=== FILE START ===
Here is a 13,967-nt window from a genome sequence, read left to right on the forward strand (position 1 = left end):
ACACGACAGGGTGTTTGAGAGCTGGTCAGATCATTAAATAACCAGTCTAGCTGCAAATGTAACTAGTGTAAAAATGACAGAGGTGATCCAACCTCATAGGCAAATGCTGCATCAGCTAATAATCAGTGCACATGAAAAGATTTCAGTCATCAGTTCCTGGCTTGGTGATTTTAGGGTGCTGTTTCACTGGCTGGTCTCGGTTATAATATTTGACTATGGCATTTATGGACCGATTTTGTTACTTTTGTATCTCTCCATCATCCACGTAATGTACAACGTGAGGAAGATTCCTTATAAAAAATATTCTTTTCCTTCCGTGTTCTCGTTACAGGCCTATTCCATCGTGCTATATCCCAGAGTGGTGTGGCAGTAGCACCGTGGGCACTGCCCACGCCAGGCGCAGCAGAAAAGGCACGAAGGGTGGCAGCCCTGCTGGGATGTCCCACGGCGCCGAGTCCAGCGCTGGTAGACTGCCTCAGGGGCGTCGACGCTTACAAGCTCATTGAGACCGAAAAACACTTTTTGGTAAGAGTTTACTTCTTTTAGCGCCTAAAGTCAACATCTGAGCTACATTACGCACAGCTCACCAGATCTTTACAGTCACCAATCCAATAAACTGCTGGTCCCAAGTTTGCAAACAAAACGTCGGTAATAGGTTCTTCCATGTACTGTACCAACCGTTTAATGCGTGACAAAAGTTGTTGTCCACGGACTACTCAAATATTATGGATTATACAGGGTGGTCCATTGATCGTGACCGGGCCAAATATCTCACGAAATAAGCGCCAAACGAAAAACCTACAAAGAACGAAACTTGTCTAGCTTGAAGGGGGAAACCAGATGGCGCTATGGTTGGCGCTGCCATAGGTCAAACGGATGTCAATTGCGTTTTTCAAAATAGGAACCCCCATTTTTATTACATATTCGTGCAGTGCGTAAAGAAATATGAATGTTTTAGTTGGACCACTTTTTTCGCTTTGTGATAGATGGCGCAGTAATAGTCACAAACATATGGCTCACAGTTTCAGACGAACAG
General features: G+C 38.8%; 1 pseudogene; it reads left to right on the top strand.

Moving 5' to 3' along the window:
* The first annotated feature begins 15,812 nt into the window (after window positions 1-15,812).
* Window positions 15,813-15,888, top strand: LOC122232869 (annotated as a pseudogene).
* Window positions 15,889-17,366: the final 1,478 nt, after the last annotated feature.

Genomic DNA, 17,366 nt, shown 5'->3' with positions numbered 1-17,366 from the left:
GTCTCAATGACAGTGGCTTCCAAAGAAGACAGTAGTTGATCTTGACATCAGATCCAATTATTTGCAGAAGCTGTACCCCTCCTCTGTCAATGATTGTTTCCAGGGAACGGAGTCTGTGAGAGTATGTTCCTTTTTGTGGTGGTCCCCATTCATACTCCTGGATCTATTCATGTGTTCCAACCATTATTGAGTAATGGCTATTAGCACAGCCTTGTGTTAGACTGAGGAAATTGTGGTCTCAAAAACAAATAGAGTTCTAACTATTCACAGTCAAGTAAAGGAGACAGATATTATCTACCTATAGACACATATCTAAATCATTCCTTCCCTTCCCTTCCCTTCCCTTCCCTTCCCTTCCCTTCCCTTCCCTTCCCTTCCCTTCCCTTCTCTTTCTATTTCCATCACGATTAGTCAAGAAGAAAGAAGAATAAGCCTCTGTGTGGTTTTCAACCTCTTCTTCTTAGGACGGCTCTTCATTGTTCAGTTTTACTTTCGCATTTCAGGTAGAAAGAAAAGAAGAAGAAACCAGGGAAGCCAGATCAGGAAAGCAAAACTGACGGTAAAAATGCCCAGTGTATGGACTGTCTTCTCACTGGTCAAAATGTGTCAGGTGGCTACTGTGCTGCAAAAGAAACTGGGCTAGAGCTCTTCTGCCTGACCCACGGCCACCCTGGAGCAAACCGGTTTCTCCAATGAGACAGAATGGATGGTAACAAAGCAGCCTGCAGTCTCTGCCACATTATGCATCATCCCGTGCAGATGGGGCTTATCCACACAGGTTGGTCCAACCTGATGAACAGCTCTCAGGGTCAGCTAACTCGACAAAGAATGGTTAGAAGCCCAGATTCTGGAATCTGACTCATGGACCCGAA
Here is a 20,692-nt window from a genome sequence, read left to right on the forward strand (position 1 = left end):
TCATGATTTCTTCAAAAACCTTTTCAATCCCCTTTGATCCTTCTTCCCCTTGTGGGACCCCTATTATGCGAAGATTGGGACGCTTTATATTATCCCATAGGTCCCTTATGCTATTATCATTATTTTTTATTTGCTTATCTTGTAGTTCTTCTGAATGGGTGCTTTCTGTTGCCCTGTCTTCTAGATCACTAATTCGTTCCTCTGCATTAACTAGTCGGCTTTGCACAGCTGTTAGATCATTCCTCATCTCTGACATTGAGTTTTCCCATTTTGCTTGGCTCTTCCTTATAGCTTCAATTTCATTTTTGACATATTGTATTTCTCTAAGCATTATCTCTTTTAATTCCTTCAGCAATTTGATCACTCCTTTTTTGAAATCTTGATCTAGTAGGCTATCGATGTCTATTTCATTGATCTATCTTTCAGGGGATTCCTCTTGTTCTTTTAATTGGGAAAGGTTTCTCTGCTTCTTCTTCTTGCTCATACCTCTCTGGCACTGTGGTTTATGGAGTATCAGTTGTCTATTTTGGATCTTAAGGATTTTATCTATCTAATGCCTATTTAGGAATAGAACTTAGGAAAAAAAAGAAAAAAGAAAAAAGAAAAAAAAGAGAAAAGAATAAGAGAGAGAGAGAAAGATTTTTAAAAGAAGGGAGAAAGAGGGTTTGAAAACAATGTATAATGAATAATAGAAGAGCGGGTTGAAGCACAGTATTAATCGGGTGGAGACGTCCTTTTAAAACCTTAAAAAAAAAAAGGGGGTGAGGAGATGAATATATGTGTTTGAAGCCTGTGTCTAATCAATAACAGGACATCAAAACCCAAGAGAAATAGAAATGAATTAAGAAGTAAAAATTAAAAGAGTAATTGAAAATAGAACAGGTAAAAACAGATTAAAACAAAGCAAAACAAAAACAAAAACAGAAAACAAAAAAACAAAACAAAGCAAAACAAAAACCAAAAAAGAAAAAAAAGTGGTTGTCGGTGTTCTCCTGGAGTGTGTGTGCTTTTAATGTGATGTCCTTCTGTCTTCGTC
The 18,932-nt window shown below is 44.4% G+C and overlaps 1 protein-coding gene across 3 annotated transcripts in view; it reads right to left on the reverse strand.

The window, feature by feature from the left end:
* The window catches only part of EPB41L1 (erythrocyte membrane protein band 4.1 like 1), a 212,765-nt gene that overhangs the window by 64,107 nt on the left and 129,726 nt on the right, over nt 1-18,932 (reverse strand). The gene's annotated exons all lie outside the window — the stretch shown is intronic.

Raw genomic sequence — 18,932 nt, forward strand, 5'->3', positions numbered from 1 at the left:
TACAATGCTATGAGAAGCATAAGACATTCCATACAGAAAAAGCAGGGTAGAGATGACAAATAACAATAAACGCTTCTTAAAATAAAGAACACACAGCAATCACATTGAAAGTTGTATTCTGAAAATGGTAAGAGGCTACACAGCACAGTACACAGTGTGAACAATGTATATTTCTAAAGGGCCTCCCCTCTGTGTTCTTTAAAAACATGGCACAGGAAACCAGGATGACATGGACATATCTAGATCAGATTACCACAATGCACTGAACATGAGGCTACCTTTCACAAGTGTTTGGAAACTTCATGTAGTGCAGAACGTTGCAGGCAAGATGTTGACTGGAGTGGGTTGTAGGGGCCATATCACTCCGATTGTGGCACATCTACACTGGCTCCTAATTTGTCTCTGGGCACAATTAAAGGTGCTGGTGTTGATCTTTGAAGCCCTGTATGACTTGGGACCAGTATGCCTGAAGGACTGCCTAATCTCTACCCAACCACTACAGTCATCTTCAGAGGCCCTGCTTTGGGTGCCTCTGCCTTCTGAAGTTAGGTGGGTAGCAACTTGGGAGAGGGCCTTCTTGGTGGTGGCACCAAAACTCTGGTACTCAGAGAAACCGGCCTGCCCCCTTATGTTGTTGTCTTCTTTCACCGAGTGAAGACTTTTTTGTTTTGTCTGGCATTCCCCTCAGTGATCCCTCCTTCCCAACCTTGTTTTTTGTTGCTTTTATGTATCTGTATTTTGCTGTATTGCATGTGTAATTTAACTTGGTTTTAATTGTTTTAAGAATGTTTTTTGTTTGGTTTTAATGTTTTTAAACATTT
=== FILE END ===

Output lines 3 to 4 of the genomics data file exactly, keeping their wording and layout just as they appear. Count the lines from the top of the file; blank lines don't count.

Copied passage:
General features: G+C 38.8%; 1 pseudogene; it reads left to right on the top strand.

Moving 5' to 3' along the window: